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ARS Home » Plains Area » Manhattan, Kansas » Center for Grain and Animal Health Research » ABADRU » Research » Publications at this Location » Publication #291136

Research Project: COUNTERMEASURES TO PREVENT, MITIGATE, AND CONTROL RIFT VALLEY FEVER (RVF)

Location: Arthropod-borne Animal Diseases Research

Title: Rift Valley fever virus structural and non-structural proteins: Recombinant protein expression and immunoreactivity against antisera from sheep

Author
item Faburay, Bonto - Kansas State University
item Wilson, William
item Mcvey, D Scott - Scott
item Drolet, Barbara
item Weingartl, Hana - Canadian Food Inspection Agency
item Madden, Daniel - Kansas State University
item Young, Alan - South Dakota State University
item Ma, Wenjun - Kansas State University
item Richt, Juergen - Kansas State University

Submitted to: Vector-Borne and Zoonotic Diseases
Publication Type: Peer Reviewed Journal
Publication Acceptance Date: 3/1/2013
Publication Date: 9/1/2013
Publication URL: http://handle.nal.usda.gov/10113/62669
Citation: Faburay, B., Wilson, W.C., Mcvey, D.S., Drolet, B.S., Weingartl, H., Madden, D., Young, A., Ma, W., Richt, J. 2013. Rift Valley fever virus structural and non-structural proteins: Recombinant protein expression and immunoreactivity against antisera from sheep. Vector-Borne and Zoonotic Diseases. 13(9):619-29. DOI: 10.1089.

Interpretive Summary: Rift Valley Fever (RVF) is an acute viral zoonosis endemic in Africa and Arabian Peninsula. The disease is caused by the mosquito-transmitted arbovirus, Rift Valley fever virus (RVFV) in the family Bunyaviridae. Domestic and wild animals show abortions (pregnant animals) and high mortality rates (young animals). Humans infected by RVFV develop influenza-like symptoms ranging from fever to fatal encephalitis and hemorrhages. In this study a panel of recombinant proteins were developed that could be valuable for the development of diagnostic methods that differentiate infected from vaccinated animals (DIVA).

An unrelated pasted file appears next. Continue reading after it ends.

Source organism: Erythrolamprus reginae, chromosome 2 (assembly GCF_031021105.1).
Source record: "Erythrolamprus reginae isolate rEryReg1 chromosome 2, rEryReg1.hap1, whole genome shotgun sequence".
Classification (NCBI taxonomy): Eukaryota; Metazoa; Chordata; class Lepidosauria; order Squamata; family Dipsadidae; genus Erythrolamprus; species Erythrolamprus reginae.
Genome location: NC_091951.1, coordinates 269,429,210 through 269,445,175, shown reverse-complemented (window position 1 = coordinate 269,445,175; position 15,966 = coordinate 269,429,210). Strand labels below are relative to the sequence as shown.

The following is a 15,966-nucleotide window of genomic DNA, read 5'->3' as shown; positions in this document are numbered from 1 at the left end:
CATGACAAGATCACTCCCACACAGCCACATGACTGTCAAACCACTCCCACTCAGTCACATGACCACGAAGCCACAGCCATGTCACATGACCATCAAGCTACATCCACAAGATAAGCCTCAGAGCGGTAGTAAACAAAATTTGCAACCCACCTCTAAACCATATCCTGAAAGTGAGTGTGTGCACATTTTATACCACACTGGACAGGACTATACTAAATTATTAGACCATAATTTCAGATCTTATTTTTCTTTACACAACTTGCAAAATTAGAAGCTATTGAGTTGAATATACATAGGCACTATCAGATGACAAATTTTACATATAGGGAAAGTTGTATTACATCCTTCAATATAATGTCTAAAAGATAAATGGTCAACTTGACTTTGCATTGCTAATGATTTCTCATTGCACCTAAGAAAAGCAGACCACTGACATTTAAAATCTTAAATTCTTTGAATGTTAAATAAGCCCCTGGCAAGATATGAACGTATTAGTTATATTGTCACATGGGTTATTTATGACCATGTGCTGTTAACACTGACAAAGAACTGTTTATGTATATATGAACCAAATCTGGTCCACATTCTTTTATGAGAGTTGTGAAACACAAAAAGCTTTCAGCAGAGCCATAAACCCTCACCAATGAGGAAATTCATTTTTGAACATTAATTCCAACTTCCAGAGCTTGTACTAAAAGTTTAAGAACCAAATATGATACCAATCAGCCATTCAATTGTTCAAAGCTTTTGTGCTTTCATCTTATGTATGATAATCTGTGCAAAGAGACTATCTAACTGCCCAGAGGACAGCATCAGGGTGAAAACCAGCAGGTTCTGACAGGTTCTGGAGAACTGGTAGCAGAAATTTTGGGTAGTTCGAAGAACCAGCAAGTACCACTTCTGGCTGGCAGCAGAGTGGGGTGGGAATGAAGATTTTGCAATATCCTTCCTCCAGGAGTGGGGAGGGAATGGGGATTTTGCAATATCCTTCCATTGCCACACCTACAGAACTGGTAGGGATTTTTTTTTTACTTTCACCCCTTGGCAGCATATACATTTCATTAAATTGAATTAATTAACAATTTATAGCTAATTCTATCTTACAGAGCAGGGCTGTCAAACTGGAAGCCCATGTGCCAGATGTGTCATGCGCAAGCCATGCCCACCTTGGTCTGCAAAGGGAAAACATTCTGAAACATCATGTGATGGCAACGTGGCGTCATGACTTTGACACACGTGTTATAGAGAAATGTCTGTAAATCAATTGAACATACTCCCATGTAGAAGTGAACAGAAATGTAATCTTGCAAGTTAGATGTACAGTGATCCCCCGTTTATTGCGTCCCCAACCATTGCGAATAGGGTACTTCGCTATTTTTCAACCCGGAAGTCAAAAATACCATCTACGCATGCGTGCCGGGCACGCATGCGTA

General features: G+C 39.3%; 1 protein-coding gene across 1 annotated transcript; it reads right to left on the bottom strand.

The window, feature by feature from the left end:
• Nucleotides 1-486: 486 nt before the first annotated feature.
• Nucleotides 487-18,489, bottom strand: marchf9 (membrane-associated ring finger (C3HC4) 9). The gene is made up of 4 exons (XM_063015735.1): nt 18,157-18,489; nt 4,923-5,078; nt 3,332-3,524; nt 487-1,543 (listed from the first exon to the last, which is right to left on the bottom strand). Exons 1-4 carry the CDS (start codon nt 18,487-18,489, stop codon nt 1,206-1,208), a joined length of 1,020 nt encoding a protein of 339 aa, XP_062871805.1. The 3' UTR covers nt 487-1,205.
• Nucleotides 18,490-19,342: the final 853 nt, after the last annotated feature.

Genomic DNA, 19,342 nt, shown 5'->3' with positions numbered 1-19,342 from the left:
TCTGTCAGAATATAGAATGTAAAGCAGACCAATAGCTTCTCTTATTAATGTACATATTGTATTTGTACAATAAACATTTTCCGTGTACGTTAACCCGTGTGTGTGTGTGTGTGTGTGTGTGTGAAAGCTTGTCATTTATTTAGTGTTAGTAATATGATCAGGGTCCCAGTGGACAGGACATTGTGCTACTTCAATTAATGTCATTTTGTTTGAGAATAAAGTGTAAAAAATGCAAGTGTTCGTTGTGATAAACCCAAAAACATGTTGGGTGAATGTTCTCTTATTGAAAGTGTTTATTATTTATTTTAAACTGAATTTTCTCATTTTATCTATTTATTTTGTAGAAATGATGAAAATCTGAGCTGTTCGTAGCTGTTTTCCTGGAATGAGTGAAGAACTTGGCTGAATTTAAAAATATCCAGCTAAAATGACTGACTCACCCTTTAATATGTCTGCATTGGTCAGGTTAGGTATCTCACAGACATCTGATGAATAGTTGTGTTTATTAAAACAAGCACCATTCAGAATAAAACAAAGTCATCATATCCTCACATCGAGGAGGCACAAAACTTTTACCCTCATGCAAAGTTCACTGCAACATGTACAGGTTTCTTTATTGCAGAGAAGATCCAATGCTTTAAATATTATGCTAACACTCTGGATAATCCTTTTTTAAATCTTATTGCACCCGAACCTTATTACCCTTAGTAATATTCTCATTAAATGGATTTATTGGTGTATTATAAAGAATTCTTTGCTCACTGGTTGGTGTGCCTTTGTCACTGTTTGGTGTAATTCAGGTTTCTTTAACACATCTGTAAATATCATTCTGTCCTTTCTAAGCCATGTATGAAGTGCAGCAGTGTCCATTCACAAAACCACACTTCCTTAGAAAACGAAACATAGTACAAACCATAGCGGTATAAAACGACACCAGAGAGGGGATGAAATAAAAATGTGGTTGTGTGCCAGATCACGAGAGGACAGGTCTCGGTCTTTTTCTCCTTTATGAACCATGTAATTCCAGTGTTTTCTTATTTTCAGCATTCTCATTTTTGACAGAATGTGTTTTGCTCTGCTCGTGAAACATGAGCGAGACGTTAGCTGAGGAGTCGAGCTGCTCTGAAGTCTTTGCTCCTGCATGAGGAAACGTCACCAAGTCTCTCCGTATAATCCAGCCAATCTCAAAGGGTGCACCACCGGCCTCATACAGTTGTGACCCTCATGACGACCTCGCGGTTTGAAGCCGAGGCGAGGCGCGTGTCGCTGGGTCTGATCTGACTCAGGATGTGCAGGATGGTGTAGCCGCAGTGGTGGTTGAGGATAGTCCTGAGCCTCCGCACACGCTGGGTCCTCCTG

Technical Abstract: The Rift Valley fever virus (RVFV) encodes structural proteins, nucleoprotein (N), N-terminus glycoprotein (Gn), C-terminus glycoprotein (Gc) and L protein, 78-kDa and non-structural proteins NSm and NSs. Using the baculovirus system we expressed the full-length coding sequence of N, NSs, NSm, Gc and the ectodomain of the coding sequence of the Gn glycoprotein (Gne) derived from the virulent strain of RVFV, ZH548. Western blot analysis using anti-His antibodies and monoclonal antibodies against Gne and N confirmed expression of the recombinant proteins and in vitro biochemical analysis showed that the two glycoproteins, Gne and Gc, were expressed in glycosylated form. Immunoreactivity profiles of the recombinant proteins in western blot and in indirect enzyme-linked immunosorbent assay against a panel of antisera obtained from vaccinated or wild type (RVFV) challenged sheep confirmed the results obtained with anti-His antibodies and demonstrated the suitability of the baculo-expressed antigens for diagnostic assays. In addition, these recombinant proteins could be valuable for the development of diagnostic methods that differentiate infected from vaccinated animals (DIVA).